NASA/JPL, Planetary Data System Imaging Node: http://www /
Peter Smith, University of Arizona, Pathfinder panorama: img.html
Filter spectral responsivities on Viking Lander:
Association of Lunar & Planetary Observers: Mars Section:

The best genre to read for creating memorable and fun roleplaying game campaigns

The obvious answer to what to read before creating a campaign for people to really involve themselves in and get stuck into would be – science fiction, fantasy, something “related”.

I really disagree.

I think the best genre to set up your own mind for the campaign is murder mystery, and specifically Agatha Christie.

1. Agatha Christie solves the problem of how to involve random people into adventures in a lot of her novels, particularly the non-Poirot / Marple ones. The stock pulp heroes and heroines she uses are “Dick and Jane” types who are drawn in through a single large coincidence or plucky normal people who have some odd event strike them out of the blue. If you assemble ten or so of these hooks, you have very memorable introductions to use.

2. Agatha Christie starts with observations of people- her hero(ine) sits there annoyed at a fellow traveller on the same bus, or with a character being fired from a job for being rude to the boss, or having just demobbed after a war, or home on leave whilst injured – or penniless after their father dies. These origins are instantly engaging and interesting.

3. Her villains range from the painfully predictable to the truly depraved, but she gets some essentials so right so often- criminals are not as clever as they think they are, they are selfish, and they like to hear themselves talk if they are psychotics. On the other hand people who do something for economic or personal reasons keep quiet. She also uses a good idea a few times- the real crime (or quest) is disguised by the murder (theft, vandalisation, threat) of someone not connected. That way, trying to solve what the victims have in common can never work.

4. Love affairs. She is always sensitive to the fact that people fall in love when thrust together on an adventure- but they don’t always end up with the one they initially fall for! Especially when that person is actually the villain!


The Secret of Chimneys

The Moving Finger

The Pale Horse

And Then There Were None

The Clocks


d20 / GOG campaign : MYTHTROPOLIS

Mythtropolis and all related images, characters and setting (c) and TM 2002, 2014 Jonathan Nolan, all rights reserved worldwide.

Thinking about bringing this back as Conundrum Book 3 or some such- and it is compiled in boxes of maps, character sheets, journals, artwork, models- the works. Tempting to use mixed media instead of inkwork for it… Hm. Anyway:


MYTHTROPOLIS, City of Heroes

by Jonathan Nolan (c) 2002

(originally published in gamebook form and on the Geocities website host 2002)

Mythtropolis is to the heroes of the World of Mystery what New York was to the heroes of Marvel Comics or Gotham to the street heroes of DC Comics.

Mythtropolis is an enormous city, second largest in the known world, with over 1,400,000 sentient beings calling it home. There are whole suburbs of the common demihuman species, as well as a substantial humanoid population in Orctown. Many of these humanoids are ‘Jamoorites’, followers of a fairly recently developed religion that preaches a strict moral code for its worshippers but tolerance for others. There are also many suburbs and sections of the metropolis where a particular class or profession is extremely well represented, with class members from level 0 up to ultimate level present in the city.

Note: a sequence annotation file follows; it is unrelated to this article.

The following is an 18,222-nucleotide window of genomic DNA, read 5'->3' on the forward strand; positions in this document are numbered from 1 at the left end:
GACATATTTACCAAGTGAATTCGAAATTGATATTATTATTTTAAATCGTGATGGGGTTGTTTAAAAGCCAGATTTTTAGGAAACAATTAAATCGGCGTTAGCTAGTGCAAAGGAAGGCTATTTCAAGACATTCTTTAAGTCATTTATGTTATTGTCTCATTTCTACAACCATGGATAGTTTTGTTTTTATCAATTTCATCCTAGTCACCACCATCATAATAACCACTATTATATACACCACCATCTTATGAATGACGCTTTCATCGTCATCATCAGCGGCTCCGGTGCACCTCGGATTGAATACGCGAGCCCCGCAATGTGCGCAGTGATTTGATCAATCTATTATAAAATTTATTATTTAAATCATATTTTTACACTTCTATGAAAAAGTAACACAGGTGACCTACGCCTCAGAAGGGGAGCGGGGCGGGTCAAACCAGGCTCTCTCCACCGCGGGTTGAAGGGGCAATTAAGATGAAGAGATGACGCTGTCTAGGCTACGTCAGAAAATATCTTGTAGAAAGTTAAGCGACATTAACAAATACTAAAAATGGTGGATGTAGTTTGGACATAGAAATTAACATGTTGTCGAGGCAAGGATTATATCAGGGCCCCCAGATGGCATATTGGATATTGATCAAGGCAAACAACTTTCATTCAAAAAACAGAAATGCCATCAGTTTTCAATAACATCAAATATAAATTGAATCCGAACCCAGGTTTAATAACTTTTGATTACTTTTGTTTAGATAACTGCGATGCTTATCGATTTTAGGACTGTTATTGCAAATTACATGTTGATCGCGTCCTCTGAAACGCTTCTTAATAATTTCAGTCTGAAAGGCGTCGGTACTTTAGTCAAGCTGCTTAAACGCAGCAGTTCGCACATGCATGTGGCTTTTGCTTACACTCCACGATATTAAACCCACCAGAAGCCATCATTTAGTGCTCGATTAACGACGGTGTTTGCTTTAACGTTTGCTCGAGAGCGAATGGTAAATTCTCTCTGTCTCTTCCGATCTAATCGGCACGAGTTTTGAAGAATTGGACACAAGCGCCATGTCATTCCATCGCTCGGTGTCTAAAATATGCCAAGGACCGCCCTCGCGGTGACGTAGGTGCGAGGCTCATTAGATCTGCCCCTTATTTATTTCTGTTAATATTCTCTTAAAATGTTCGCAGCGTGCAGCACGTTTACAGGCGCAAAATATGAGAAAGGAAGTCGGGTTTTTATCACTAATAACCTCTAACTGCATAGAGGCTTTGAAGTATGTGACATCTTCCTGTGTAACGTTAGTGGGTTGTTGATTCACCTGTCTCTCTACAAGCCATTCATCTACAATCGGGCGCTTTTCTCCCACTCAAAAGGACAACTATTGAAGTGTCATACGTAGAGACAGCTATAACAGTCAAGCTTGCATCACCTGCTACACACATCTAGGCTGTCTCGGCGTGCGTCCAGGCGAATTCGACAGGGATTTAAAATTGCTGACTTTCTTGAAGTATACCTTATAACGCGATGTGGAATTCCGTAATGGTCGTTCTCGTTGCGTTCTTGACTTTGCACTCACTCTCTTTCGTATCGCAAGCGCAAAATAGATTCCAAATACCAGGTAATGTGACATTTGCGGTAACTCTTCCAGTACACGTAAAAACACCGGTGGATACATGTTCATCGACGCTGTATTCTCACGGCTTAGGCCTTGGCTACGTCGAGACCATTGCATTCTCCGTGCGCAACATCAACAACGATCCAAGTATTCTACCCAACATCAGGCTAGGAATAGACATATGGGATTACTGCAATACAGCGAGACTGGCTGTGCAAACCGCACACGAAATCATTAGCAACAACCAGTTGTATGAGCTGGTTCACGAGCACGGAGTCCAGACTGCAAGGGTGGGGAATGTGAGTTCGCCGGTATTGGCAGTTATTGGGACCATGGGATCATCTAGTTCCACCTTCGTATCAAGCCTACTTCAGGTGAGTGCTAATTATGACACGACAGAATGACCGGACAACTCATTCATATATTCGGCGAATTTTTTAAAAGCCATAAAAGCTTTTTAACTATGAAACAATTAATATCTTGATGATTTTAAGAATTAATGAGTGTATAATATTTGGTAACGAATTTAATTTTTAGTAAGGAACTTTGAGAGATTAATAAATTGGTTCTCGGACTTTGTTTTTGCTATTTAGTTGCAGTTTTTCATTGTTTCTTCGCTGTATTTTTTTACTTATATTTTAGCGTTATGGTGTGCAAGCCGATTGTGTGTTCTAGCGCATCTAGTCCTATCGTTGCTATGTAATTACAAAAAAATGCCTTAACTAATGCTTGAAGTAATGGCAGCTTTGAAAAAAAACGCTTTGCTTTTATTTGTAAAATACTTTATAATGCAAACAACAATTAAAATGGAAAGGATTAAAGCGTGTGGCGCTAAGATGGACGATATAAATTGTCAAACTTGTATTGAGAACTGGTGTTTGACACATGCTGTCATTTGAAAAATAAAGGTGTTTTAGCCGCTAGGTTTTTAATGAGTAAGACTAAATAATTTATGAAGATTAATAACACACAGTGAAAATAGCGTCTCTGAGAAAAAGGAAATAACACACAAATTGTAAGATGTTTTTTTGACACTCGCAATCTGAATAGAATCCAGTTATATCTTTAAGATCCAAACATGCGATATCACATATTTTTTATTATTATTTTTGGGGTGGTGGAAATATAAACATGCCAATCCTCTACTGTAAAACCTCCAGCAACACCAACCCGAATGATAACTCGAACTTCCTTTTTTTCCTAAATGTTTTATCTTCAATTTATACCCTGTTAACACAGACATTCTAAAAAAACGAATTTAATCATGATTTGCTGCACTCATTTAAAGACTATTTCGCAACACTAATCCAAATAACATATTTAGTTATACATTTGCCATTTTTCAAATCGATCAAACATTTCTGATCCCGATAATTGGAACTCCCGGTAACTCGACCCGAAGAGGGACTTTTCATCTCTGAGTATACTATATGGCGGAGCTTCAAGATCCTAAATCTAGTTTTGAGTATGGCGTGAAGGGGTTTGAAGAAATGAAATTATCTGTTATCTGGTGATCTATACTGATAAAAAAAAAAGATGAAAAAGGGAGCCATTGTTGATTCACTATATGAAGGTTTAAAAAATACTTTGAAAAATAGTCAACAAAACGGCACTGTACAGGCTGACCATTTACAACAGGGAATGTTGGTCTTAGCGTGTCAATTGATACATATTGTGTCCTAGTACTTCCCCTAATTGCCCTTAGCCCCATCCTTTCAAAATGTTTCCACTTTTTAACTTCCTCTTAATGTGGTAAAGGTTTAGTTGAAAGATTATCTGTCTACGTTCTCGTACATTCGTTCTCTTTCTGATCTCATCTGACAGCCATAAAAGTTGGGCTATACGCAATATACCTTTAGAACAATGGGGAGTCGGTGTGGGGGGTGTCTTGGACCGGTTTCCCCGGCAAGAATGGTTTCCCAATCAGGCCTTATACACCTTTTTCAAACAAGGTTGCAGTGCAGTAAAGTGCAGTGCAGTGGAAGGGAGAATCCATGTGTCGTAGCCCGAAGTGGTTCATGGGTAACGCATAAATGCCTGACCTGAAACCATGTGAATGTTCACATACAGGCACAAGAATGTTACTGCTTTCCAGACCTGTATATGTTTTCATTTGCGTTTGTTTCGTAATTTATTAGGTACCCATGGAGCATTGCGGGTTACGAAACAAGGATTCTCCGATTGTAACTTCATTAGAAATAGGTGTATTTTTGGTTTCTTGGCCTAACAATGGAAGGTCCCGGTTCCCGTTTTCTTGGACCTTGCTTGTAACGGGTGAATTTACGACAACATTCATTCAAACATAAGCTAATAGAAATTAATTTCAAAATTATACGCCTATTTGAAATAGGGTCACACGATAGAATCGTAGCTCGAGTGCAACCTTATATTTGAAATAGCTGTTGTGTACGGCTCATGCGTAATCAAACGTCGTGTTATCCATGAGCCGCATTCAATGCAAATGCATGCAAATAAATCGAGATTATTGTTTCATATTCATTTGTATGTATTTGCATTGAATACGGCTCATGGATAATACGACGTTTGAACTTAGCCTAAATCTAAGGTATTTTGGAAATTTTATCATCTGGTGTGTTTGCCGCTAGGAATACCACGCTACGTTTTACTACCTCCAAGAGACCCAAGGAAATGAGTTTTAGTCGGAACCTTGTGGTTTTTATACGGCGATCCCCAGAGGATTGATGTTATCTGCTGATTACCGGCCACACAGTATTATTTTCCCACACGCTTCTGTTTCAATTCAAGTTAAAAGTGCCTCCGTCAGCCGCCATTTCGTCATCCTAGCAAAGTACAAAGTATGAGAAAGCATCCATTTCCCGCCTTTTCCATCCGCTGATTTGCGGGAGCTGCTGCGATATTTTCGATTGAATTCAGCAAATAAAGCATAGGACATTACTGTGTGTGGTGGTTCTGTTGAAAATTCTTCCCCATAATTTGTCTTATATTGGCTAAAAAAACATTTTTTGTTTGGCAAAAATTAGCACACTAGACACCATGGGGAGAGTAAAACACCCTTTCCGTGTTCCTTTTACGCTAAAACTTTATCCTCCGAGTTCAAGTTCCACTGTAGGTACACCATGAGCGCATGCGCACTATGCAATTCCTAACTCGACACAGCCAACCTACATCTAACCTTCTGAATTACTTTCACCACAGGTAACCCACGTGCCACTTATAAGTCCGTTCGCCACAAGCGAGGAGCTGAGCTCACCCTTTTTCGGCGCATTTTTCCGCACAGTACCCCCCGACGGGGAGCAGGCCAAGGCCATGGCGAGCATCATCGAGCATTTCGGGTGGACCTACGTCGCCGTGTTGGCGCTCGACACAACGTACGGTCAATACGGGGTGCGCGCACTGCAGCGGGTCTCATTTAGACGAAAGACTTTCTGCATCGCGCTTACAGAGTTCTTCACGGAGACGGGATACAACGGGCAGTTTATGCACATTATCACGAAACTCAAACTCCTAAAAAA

The war between the Knights Below and The Web has resulted in a lot of the very powerful people in town perishing, but this power vacuum won’t stay empty very long in such a large city.

–From the Sword and Sorcery Compendium entry on Mythtropolis:

Mythtropolis is a huge city for its world, with approximately 1,400,000 inhabitants. So large has it grown that the rest of the sparsely settled “Wild Lands” kingdom of Haranlarche that it is part of has only a fraction of the realm’s whole population in its villages, crofts and strongholds. Empire City, capital of the Eastern Empire, dwarfs Mythtropolis; not many other civilised settlements come close.

Mythtropolis is a trade port, a meeting place on the border between the nonhuman savagery of the mutated Wild Lands and the settled realms of the east. Where once barbarian herders and warriors struggled to exist on tidal flats, the colossus of Mythtropolis now gazes out to sea, guarding the sea lanes of the Dreadsea along the southern coast of Haranlarche, Kingdom of Crossroads.

The story of Mythtropolis is the story of a city whose true name is ‘Ivyriensteine’.

This is a city that has grown to the size of a metropolis, a mega-city in a sword and sorcery world. Its citizens are mostly fairly normal and average humans, elves, dwarves, halflings, gnomes, lizardfolk and faeries, with the occasional battle between super-powered beings in their midst disrupting the flow of events.

Bards began calling Ivyriensteine (which had previously been nicknamed I-Town) “Mythtropolis” after demigods warred in its streets. In the process some areas of the city were permanently altered. Where they had been merely regular streets and buildings, now somehow they shaded off into other planes of existence, other modes of being. In Ivyriensteine, as in a select group of other places in the World of Mystery, the possible has become wildly improbable and the impossible is becoming likely. Such a place has a terrible need for heroes to oppose the more destructive and outright evil of the prodigies the streets of Mythtropolis produce…


Many adventurers either call Ivyriensteine home or visit it regularly to dump treasure and grab new items, weapons and armour. They also visit its gaming houses, houses of ill repute, temples, taverns and other locales. In addition there are some unique sights in Ivyriensteine that are worthy of special attention, including the huge bronze tableau of statues on the east side of town depicting the super-powered adventurers and heroes of the “golden” and “silver” ages.